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Who is poor? Debts in Haredi Society

Author: Nitza (Kaliner) Kasir, Vice Chair of the Haredi Institute for Policy Research
Various Aspects of Poverty and Financial Conduct among the Haredi Public

The article examines the relationship between low socioeconomic status and going into debt in general, and debt in execution in particular. The data show that in general society there is a high and negative correlation between socioeconomic status and the rate of debtors and the rate of debtors to execution – a relationship that is two-way, since poverty (a difficult economic situation) is the main cause of going into debt, and debt deepens poverty and makes it difficult to escape it. In addition, debts impair all areas of life, and the debtor’s ability to cope with day-to-day difficulties, including debts. However, when it comes to Haredi society, this connection does not exist. In Haredi society, about half of which is poor and about seventy percent of whom belong to a lower economic class, the percentage of those with low debt is low. Likewise, in Haredi localities belonging to a particularly low socioeconomic cluster, the rate of execution debtors is very low and similar to the rate that exists, in the general population, in localities in the higher clusters.

The relatively low rate of debtors in Haredi society explains that while poverty in general society is the result of barriers and failures, in Haredi society the low level of income and poverty is the result of conscious and informed choices (from the Haredi point of view) in a lifestyle reflected in poverty, but on the other hand also with high benefits in accordance with the unique welfare function in this society. As such, many of them conduct themselves financially responsibly and adjust the level of expenses to income. In addition, the community structure of Haredi society is fertile ground for the establishment and development of organizations in various fields that also help maintain the economic balance, including: “Maternity Aid” organizations for assisting women after childbirth, various educational organizations for assisting struggling students, and financial aid organizations of various models (charitable charity in the form of grants and purchase vouchers, economic consulting, etc.), who help families from the lower segment of the population who are coping with financial difficulties.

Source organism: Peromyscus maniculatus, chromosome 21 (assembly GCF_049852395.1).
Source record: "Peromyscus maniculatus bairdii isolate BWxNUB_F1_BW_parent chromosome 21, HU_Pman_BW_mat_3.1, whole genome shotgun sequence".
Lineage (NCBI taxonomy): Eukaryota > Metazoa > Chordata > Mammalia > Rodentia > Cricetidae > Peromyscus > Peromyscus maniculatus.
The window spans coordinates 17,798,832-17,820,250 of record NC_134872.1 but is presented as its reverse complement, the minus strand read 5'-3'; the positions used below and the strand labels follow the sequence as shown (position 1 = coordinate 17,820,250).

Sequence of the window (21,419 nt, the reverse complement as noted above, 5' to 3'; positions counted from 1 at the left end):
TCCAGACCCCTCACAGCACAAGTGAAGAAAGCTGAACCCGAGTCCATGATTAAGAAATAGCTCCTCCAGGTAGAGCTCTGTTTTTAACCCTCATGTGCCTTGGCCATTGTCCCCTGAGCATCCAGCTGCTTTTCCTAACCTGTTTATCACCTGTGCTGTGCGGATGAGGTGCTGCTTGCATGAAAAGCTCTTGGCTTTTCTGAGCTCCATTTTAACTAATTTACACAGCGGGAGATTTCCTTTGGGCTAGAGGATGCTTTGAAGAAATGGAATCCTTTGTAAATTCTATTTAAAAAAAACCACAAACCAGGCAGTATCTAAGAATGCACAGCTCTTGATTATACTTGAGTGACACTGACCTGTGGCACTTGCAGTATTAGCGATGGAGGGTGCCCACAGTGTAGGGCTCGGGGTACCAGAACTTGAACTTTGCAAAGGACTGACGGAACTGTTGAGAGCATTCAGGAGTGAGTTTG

This unique economic conduct is a significant factor that leads to the low percentage of debtors and portfolio holders in the Execution Office among Haredi society. In addition, it can be noted that even those who need a loan from this company have high access to cheap loans. As stated, these loans are provided from interest-free charitable funds with a convenient spread, the purpose of which is to make it easier for borrowers and enable them to live with dignity, while gradually repaying their debts. It is important to note that even if a debtor finds it difficult to meet loan payments, in many cases the charity system makes it possible to take out a loan in order to repay old debts (debt rollover). In the case of a debtor who does not meet the repayment of his loans, whether to individuals or to charitable organizations, the creditors turn to relevant channels in the community to help them do so, such as: Arabs and family members, the community’s rabbis and institutions, peer pressure from the community itself, Torah law and more. The dominance of the reluctance to turn to the authorities also affects this area, and constitutes another factor in the low rate of execution debtors.

Download the study from the Haredi Institute for Policy Research website >>



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